10 Dec How to improve your sleep when you work night shifts
For the majority of people, the boundaries between the time they spend awake and the time they spend sleeping is as clear as, well, night and day. But, for those that need to work through the dark hours, the boundaries are much less well undefined.
According to 2017 figures from the TUC, the number of people working through the night in the UK increased by 9% (260,000) over the previous five years, meaning that one in nine employees in the country work after hours. And, with more Britons experiencing the graveyard shift on a daily basis, there’s a greater number of people trying to get to grips with an inverted sleep cycle.
How does working nights affect sleep?
First and foremostly, working the night shift has the potential to disrupt your circadian rhythm, which is your internal timekeeper. Naturally, your body tries to keep you awake and alert during the day, before bringing on drowsiness and sleep in the evening. This rhythm is reinforced by external signals like light and temperature.
So, when you need to do the opposite and remain awake during working hours at night and sleep through the day, your body finds it difficult to adjust. This is also compounded by the fact it’s lighter and warmer through the day and cool and dark at night, which sends conflicting messages to your circadian rhythm. The result is usually a feeling of tiredness at work and wakefulness when you’re trying to get some rest and recovery afterwards.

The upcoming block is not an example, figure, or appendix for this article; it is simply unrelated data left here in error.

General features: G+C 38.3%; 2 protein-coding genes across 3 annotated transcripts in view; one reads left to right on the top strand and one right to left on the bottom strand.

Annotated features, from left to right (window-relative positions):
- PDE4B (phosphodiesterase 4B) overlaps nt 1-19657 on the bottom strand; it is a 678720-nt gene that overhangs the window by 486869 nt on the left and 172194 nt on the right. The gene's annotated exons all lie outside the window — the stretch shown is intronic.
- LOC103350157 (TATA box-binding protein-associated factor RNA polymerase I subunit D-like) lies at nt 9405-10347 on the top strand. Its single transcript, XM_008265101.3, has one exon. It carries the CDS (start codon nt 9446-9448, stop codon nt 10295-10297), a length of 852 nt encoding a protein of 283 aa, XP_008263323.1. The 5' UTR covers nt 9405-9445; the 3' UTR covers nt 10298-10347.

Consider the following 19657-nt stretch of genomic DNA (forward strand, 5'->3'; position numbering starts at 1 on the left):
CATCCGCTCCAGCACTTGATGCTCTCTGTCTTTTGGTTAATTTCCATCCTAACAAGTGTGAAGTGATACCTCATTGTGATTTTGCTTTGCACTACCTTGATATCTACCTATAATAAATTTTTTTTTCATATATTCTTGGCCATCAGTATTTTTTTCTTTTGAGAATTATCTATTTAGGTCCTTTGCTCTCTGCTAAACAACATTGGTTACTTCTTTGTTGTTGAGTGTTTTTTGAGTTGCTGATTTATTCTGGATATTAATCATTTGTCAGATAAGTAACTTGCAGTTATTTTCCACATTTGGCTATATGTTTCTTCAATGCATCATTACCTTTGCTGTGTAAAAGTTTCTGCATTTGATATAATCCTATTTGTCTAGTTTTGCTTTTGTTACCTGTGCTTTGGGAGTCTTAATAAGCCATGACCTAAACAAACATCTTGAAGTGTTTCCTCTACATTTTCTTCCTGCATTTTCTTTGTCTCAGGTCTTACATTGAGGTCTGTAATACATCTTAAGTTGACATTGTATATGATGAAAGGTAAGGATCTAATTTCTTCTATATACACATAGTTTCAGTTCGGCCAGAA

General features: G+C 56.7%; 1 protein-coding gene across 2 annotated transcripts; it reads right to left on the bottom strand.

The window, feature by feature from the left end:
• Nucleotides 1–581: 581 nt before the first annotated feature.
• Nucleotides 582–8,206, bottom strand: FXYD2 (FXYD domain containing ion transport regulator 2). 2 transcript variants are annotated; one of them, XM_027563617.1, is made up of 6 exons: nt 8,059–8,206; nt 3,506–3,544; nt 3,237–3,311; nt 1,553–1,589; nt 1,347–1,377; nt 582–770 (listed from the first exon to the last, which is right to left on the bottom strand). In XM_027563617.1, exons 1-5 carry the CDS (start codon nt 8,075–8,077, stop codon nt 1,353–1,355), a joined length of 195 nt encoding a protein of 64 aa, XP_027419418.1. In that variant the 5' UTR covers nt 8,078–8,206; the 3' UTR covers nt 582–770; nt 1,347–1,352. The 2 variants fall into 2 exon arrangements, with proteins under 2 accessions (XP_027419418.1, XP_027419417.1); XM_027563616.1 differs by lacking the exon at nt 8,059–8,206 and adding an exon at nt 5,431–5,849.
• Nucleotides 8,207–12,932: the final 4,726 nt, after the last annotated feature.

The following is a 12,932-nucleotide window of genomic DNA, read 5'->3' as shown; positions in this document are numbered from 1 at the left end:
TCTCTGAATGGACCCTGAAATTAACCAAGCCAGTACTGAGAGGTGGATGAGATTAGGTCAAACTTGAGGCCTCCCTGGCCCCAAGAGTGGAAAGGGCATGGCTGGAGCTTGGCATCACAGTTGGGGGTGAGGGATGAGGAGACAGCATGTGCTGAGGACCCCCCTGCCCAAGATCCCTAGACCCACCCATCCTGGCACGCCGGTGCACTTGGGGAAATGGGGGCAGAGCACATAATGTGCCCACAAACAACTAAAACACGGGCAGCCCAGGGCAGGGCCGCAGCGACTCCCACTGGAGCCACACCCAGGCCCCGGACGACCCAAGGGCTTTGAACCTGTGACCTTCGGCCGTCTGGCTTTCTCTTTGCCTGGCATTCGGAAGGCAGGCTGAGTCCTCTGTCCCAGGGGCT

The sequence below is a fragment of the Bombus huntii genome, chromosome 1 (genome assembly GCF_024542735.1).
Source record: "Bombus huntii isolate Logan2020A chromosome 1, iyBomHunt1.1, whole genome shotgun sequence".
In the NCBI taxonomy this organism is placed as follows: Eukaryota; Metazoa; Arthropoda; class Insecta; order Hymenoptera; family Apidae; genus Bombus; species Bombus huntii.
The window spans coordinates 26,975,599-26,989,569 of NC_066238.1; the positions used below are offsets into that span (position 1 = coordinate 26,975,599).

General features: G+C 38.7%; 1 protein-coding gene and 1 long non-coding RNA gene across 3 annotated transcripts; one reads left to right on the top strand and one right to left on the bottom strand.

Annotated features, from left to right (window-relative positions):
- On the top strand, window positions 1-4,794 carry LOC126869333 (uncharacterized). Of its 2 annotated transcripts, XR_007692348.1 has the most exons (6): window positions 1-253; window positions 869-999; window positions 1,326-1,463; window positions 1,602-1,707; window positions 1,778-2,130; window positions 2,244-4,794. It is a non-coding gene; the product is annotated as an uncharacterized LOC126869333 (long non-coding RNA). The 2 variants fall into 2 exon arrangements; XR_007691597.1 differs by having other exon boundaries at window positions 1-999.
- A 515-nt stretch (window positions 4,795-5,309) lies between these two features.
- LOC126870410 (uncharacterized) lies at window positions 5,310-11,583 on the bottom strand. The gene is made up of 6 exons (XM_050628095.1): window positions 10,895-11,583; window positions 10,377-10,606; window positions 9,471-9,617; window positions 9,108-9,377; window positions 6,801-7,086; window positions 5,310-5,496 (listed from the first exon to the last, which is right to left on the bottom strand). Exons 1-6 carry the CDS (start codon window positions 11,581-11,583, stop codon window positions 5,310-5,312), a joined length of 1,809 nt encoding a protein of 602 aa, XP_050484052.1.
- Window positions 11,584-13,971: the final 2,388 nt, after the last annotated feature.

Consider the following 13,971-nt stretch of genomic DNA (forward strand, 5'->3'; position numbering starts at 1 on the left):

This effect can be worsened if you work irregular shifts that don’t commit to a single pattern between early and late work. While you’re on a permanent schedule, your body can adjust to a point, but when you are on and off with your night shifts, you could fail to get into a regular sleep cycle.
Ultimately, working nights for extended periods of time has been found to have a negative impact on your health. In the short term, there are increased risks during work: night shift staff are three times more likely to suffer a work-related accident and twice as likely to have a car accident than their day work counterparts (The Young Foundation).
Research into the long-term effects is ongoing: a study by Glasgow University linked circadian disruptions to increased risk of depression and bipolar disorder, while more research from the University of Colorado Boulder found workers are more likely to suffer from Type 2 diabetes than colleagues who work through the daytime.
What can I do to deal with night shifts?
Working night shifts can be difficult to deal with and it’s important to adopt the right approach to avoid problems further down the line. To help you out, we’ve put together some tips for surviving night work.
Try to maintain a regular sleep cycle
As we’ve mentioned, your circadian rhythm needs a regular sleep cycle to function properly, and it’s possible to get it attuned to night work at the same time each day. It should do this naturally as your body gets more familiar with resting through the day. Even so, it’s vital that you’re getting the right amount of sleep each day — 7–9 hours — to ensure that you are at your healthiest. If you feel tired before your shift, a quick nap can often help — be sure to read our advice on the art of napping.